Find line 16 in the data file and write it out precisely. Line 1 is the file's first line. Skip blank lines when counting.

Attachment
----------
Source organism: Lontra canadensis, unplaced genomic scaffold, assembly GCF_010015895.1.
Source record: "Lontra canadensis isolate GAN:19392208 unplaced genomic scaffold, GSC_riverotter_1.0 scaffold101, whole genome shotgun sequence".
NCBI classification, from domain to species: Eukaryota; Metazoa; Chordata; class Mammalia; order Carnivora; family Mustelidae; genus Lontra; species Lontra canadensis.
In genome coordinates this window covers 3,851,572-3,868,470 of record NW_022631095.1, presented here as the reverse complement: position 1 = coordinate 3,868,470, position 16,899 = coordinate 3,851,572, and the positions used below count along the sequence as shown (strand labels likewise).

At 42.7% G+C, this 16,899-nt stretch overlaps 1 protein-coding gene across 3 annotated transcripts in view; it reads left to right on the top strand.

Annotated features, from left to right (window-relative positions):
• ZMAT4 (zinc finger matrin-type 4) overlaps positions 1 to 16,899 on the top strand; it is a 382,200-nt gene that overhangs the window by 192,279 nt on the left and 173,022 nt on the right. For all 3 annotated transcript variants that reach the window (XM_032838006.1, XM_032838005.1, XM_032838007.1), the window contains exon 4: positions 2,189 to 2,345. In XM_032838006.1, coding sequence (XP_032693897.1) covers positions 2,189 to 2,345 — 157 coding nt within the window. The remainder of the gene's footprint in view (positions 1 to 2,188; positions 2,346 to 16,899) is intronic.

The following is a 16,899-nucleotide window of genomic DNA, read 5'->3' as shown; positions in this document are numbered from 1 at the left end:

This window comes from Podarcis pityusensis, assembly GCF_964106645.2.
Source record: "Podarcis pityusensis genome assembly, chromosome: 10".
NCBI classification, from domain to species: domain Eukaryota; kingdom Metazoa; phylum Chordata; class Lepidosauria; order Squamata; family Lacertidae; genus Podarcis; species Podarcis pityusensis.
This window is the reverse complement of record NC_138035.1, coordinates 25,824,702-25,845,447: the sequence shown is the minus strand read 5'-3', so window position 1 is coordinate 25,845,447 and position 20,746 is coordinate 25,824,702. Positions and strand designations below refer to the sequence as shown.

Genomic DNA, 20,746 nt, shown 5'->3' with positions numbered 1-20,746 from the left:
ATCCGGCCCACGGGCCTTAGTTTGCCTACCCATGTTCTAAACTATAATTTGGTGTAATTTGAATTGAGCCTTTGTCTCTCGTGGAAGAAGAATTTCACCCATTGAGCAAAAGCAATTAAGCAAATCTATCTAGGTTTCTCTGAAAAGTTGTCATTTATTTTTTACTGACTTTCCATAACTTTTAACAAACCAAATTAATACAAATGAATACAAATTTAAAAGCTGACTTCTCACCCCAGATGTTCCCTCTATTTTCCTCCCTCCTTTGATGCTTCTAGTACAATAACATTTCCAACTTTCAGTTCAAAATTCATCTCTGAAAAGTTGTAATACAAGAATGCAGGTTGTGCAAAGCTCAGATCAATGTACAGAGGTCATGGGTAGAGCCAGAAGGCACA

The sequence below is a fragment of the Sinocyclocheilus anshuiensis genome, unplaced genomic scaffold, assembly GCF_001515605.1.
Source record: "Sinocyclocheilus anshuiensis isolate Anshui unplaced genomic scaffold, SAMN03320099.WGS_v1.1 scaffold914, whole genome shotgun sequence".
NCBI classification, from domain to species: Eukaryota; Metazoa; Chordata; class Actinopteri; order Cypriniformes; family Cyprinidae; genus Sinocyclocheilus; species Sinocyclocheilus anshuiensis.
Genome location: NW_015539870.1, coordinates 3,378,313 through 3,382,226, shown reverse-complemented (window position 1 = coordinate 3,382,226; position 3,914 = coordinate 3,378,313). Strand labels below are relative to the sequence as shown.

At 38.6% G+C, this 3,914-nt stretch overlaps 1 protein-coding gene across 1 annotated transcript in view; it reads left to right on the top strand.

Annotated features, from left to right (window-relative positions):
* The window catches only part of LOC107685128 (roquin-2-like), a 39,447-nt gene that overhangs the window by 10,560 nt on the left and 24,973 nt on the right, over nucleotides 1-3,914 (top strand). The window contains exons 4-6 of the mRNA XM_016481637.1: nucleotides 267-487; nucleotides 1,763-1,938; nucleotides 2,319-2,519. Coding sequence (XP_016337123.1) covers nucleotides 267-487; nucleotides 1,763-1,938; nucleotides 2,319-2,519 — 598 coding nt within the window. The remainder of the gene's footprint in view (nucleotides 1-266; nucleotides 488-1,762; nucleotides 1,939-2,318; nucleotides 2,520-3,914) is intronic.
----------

Source record: "Sinocyclocheilus anshuiensis isolate Anshui unplaced genomic scaffold, SAMN03320099.WGS_v1.1 scaffold914, whole genome shotgun sequence".